But there’s a price for this mascuinlity. While Kratos’s entire story is built on his quest for power, at times we’re not sure if he’s the hero or a villain, but this contradiction still humanizes him. He’s a man who’s descended from the gods with the power to take even them to their end, even death himself. Over the course of the series, Kratos is a destroyer and in the end of the series his character is offered as a sympathetic figure. A fragile man reaching for godhood, a rejected god reaching for manhood. Yet he spends all of the first game destroying gods for personal satisfaction. He murders his wife and child in his blind lust for power and suddenly, a man who’s spent his entire career destroying others is presented as deserving our compassion.

These new, divine dimensions of character make him more worthy of redemption than before; men must be redeemable the game tells us. He’s come to see the blood on his hands as a curse …and he yet continues to bludgeon every god until the world is no more and nothing is left. Yet by the end of the series, Kratos is transformed from destroyer to redeemer. Men can act in this self-centered manner and we still have to forgive them because, as the narrative tells us, men are the solution. He emerges a god who grew into a better man. That should be a familiar tale for most of us.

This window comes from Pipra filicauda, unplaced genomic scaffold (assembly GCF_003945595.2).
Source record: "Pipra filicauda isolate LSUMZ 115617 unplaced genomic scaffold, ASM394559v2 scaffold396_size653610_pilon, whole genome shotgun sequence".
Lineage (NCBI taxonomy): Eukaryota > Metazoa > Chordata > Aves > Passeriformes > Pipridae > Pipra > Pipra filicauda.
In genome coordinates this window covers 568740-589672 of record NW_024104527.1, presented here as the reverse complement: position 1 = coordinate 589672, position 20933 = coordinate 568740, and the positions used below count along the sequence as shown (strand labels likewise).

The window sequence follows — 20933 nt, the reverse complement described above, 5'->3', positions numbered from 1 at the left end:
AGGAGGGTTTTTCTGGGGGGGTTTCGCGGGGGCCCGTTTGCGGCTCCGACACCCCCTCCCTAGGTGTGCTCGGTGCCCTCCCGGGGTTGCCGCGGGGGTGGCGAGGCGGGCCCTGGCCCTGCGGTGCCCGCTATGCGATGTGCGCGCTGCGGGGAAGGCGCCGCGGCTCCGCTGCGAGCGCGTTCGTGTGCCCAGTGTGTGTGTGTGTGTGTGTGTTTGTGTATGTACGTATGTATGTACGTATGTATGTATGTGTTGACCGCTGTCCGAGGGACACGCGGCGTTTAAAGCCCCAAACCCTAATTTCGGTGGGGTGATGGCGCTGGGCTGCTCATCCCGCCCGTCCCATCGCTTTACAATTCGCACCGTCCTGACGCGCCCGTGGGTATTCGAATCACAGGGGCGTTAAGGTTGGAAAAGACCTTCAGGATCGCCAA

The Darkness PicIn the end, we know Kratos’s whole story. He’s not just an abstract figure players don’t care about and he’s not just some power-hungry warrior with a great body. He’s complex, yet shallow. He’s perfected directing his anger to the point of a blade, but he’s just not there emotionally. In fact, when he encounters emotions we find him in the game lost on a black road amidst total darkness. His quest for power has reduced him to nothingness.

Having Our Cake